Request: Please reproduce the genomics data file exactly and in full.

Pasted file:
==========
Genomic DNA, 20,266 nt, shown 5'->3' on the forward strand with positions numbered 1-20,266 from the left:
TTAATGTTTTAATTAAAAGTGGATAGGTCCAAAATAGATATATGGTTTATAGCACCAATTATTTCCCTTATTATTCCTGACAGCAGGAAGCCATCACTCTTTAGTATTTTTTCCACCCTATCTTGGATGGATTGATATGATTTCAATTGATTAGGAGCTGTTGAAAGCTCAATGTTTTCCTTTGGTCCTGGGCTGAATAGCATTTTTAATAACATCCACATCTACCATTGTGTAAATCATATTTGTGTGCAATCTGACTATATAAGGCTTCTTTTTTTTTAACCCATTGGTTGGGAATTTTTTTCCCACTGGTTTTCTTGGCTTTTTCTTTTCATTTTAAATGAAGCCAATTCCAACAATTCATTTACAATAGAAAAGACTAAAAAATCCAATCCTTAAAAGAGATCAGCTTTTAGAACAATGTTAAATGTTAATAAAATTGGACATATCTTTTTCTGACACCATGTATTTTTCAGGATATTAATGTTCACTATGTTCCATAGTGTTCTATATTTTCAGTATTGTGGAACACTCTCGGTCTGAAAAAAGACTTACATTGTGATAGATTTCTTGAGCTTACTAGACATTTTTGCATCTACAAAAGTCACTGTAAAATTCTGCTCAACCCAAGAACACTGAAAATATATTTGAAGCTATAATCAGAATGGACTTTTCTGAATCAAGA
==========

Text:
Genomic DNA, 20,266 nt, shown 5'->3' on the forward strand with positions numbered 1-20,266 from the left:
TTAATGTTTTAATTAAAAGTGGATAGGTCCAAAATAGATATATGGTTTATAGCACCAATTATTTCCCTTATTATTCCTGACAGCAGGAAGCCATCACTCTTTAGTATTTTTTCCACCCTATCTTGGATGGATTGATATGATTTCAATTGATTAGGAGCTGTTGAAAGCTCAATGTTTTCCTTTGGTCCTGGGCTGAATAGCATTTTTAATAACATCCACATCTACCATTGTGTAAATCATATTTGTGTGCAATCTGACTATATAAGGCTTCTTTTTTTTTAACCCATTGGTTGGGAATTTTTTTCCCACTGGTTTTCTTGGCTTTTTCTTTTCATTTTAAATGAAGCCAATTCCAACAATTCATTTACAATAGAAAAGACTAAAAAATCCAATCCTTAAAAGAGATCAGCTTTTAGAACAATGTTAAATGTTAATAAAATTGGACATATCTTTTTCTGACACCATGTATTTTTCAGGATATTAATGTTCACTATGTTCCATAGTGTTCTATATTTTCAGTATTGTGGAACACTCTCGGTCTGAAAAAAGACTTACATTGTGATAGATTTCTTGAGCTTACTAGACATTTTTGCATCTACAAAAGTCACTGTAAAATTCTGCTCAACCCAAGAACACTGAAAATATATTTGAAGCTATAATCAGAATGGACTTTTCTGAATCAAGA